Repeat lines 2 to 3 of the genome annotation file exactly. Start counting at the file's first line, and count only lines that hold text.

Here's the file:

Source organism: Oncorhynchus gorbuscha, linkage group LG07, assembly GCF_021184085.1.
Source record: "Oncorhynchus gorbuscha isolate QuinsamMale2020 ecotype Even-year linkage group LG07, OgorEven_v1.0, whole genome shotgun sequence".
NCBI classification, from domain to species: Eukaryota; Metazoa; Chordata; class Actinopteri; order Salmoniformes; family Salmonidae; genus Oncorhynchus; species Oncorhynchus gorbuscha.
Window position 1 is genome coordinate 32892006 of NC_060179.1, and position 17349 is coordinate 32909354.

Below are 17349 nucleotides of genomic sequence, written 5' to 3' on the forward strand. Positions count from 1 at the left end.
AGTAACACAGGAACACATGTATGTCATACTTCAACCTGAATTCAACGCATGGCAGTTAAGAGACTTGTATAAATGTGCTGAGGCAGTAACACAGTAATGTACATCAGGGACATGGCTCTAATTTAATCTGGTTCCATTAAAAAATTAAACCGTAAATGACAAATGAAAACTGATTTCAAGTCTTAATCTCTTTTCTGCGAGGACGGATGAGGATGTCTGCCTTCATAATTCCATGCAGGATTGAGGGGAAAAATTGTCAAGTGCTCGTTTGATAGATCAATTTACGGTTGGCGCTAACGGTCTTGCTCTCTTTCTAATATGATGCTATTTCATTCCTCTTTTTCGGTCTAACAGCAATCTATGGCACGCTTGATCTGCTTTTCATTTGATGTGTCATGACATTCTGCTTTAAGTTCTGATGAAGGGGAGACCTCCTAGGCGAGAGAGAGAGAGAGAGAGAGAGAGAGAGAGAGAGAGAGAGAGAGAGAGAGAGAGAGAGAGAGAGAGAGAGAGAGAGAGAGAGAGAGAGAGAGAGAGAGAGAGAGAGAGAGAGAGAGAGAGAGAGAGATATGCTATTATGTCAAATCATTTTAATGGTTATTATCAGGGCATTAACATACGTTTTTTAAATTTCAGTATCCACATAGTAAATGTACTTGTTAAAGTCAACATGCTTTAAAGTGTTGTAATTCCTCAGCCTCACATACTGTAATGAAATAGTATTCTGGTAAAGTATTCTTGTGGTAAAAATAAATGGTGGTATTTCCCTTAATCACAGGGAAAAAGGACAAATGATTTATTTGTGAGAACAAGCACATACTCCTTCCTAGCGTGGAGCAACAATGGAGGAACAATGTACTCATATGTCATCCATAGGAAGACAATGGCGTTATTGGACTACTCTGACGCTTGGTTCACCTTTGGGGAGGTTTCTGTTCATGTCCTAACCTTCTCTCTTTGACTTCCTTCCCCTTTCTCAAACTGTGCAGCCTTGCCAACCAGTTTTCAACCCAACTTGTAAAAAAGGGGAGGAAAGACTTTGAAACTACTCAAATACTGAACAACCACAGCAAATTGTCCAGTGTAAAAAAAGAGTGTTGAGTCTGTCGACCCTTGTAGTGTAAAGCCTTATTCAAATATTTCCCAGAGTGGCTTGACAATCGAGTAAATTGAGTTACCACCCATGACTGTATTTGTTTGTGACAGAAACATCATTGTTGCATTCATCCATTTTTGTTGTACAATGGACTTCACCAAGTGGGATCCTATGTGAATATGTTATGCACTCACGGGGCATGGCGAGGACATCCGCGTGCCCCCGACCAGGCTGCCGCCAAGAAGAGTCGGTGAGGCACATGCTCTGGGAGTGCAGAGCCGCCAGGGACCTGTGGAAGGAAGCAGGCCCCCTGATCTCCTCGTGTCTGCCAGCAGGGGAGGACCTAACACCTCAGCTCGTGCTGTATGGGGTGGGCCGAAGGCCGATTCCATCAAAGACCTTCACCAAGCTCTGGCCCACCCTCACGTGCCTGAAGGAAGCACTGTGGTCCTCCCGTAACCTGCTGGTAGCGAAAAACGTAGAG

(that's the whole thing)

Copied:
Source record: "Oncorhynchus gorbuscha isolate QuinsamMale2020 ecotype Even-year linkage group LG07, OgorEven_v1.0, whole genome shotgun sequence".
NCBI classification, from domain to species: Eukaryota; Metazoa; Chordata; class Actinopteri; order Salmoniformes; family Salmonidae; genus Oncorhynchus; species Oncorhynchus gorbuscha.